Monday, April 27, 2009

How we know ourselves from sociopaths

The beloved Oxford English Dictionary has variously defined a sociopath as
"Someone with a personality disorder manifesting itself chiefly in anti-social attitudes and behaviour"; the newly edited definition (March 2009) is "Originally: a person who performs criminal or antisocial acts as a result of a moderate degree of mental deficiency (disused). In later use (also hyperbolically): a person affected with sociopathy; a psychopath".

What neuropsychologists now know is that a sociopath seems to be hardwired differently, missing (and this is my simplification) a response of distress or anxiety when seeing other creatures in pain.

That we are generally hardwired to experience a distress response makes perfect sense. Humans though lacking many predators are fundamentally (and comparatively within diverse species) underdeveloped to protect ourselves well. We therefore need to fend not just for ourselves but also for each other. A reaction of extreme anxiety to one of our fellow tribe (and this could include the animals we shared floors, work and companionship with for centuries) is our way of knowing to wake up and check, to protect each other from danger and ensure our lone and group survival.

A baby particularly is woefully underdeveloped to fend for itself upon birth, and in fact does much of its useful development (strengthening its neck, being able to roll, being able to direct arm movement) in what some call “the fourth trimester’, or it’s first three months post-womb.

But still it’s not much in the way of survival tools, so my baby is programmed to program new responses into my brain through its cries.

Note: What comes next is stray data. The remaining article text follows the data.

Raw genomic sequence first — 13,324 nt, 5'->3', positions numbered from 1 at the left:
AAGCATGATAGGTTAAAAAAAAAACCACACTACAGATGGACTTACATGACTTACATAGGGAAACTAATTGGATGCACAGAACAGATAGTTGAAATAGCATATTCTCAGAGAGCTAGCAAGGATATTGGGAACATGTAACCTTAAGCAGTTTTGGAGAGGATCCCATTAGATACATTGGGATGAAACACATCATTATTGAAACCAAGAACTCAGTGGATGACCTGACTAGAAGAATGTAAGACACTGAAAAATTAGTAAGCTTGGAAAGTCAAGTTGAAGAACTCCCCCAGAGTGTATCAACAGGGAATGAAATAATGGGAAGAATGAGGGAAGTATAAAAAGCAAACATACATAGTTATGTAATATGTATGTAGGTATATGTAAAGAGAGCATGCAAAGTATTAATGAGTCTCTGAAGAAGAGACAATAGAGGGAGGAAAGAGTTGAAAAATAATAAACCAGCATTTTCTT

There are many baby cries:
HUNGRY! In my bub this has a lament wa-wa-wa-wa sound
POO- how dare there be POO in my nappy? This sounds outraged beyond belief!

And many more….
But there is one that we all fundamentally know.
It is the cry of a beloved human in deep sadness, the cry of newborn animal we’ve taken into the home as a pet or a distressed older animal that is sick.
It is the cry that says “help, I feel very alone and scared and confused". It is the cry that calls for immediate touch, though sometimes we don’t realize that as immediatley as we should.

It is the cry that sets a flash of hot electric blue light pulsing round our head. It is the cry that hurts! We can’t ignore it, we must wake up, get up, attend.
Parent or not we all know that cry.

And in our response lies the essence of being both human and humane.

Wednesday, April 15, 2009

Birthing Finn

I thought I wasn’t going to write about it, but now feel the urge to push out the experience, probably because now that my son is here and sleeping soundly as I write I can make the space to ponder my labour.

Facts: all was doing well after two days of false labour. This involved regular close contractions that would start to come the requisite five minutes apart that warrants heading for hospital. But then they’d suddenly stop for a few hours so loving husband and I would do stuff.
We finally went to hospital late night Saturday March 28th, because I’d had a bright bleed, and this can be of concern to Doctors. In hospital the contractions continued and they gave me some painkillers. Chris and I drifted off and awoke to again realize labour had stopped. We made the decision to head home again to sleep in our own bed…
Four hours later on early Sunday morning we were back, admitted to the birthing suite, and as planned I asked our lovely midwife Esther, a warm Jewish woman, to run me a huge bath.
I spent much of the day working through contraction in that bath, and then as things progressed began sucking back on the gas I was using as pain relief.